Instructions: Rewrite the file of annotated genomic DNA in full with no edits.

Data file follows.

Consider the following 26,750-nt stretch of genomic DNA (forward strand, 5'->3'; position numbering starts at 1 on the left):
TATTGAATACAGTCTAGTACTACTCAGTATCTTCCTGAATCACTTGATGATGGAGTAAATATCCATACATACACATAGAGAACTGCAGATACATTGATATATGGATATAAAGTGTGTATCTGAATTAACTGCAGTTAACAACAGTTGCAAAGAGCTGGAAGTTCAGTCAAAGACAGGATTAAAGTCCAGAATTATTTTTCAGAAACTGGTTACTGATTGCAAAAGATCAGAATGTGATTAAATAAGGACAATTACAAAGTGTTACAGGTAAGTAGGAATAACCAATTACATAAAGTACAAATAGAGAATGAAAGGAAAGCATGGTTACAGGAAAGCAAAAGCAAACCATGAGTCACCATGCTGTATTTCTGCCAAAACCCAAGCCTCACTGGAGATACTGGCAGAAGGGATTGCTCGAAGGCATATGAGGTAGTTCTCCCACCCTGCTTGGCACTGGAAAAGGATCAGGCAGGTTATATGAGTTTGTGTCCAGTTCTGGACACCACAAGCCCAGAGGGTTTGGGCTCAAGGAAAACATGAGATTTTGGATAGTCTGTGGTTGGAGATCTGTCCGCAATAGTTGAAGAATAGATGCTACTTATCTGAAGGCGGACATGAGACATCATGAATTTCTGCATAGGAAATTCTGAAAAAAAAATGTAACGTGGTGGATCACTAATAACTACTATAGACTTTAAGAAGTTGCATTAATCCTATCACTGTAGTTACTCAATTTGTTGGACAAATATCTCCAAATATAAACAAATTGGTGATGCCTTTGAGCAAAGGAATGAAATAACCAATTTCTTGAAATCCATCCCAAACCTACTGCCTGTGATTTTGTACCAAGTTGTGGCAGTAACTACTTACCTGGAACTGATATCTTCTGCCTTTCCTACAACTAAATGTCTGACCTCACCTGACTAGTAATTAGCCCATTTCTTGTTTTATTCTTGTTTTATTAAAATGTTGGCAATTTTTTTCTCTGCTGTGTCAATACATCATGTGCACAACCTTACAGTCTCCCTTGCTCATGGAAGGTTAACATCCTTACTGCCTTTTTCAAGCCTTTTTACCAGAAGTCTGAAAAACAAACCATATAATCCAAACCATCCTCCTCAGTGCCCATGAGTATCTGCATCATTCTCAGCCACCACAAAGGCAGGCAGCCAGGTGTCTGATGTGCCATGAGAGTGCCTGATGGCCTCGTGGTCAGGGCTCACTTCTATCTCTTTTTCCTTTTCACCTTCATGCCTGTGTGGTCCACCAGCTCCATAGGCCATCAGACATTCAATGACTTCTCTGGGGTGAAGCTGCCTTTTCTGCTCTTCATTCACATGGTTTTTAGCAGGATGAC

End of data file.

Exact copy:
Consider the following 26,750-nt stretch of genomic DNA (forward strand, 5'->3'; position numbering starts at 1 on the left):
TATTGAATACAGTCTAGTACTACTCAGTATCTTCCTGAATCACTTGATGATGGAGTAAATATCCATACATACACATAGAGAACTGCAGATACATTGATATATGGATATAAAGTGTGTATCTGAATTAACTGCAGTTAACAACAGTTGCAAAGAGCTGGAAGTTCAGTCAAAGACAGGATTAAAGTCCAGAATTATTTTTCAGAAACTGGTTACTGATTGCAAAAGATCAGAATGTGATTAAATAAGGACAATTACAAAGTGTTACAGGTAAGTAGGAATAACCAATTACATAAAGTACAAATAGAGAATGAAAGGAAAGCATGGTTACAGGAAAGCAAAAGCAAACCATGAGTCACCATGCTGTATTTCTGCCAAAACCCAAGCCTCACTGGAGATACTGGCAGAAGGGATTGCTCGAAGGCATATGAGGTAGTTCTCCCACCCTGCTTGGCACTGGAAAAGGATCAGGCAGGTTATATGAGTTTGTGTCCAGTTCTGGACACCACAAGCCCAGAGGGTTTGGGCTCAAGGAAAACATGAGATTTTGGATAGTCTGTGGTTGGAGATCTGTCCGCAATAGTTGAAGAATAGATGCTACTTATCTGAAGGCGGACATGAGACATCATGAATTTCTGCATAGGAAATTCTGAAAAAAAAATGTAACGTGGTGGATCACTAATAACTACTATAGACTTTAAGAAGTTGCATTAATCCTATCACTGTAGTTACTCAATTTGTTGGACAAATATCTCCAAATATAAACAAATTGGTGATGCCTTTGAGCAAAGGAATGAAATAACCAATTTCTTGAAATCCATCCCAAACCTACTGCCTGTGATTTTGTACCAAGTTGTGGCAGTAACTACTTACCTGGAACTGATATCTTCTGCCTTTCCTACAACTAAATGTCTGACCTCACCTGACTAGTAATTAGCCCATTTCTTGTTTTATTCTTGTTTTATTAAAATGTTGGCAATTTTTTTCTCTGCTGTGTCAATACATCATGTGCACAACCTTACAGTCTCCCTTGCTCATGGAAGGTTAACATCCTTACTGCCTTTTTCAAGCCTTTTTACCAGAAGTCTGAAAAACAAACCATATAATCCAAACCATCCTCCTCAGTGCCCATGAGTATCTGCATCATTCTCAGCCACCACAAAGGCAGGCAGCCAGGTGTCTGATGTGCCATGAGAGTGCCTGATGGCCTCGTGGTCAGGGCTCACTTCTATCTCTTTTTCCTTTTCACCTTCATGCCTGTGTGGTCCACCAGCTCCATAGGCCATCAGACATTCAATGACTTCTCTGGGGTGAAGCTGCCTTTTCTGCTCTTCATTCACATGGTTTTTAGCAGGATGAC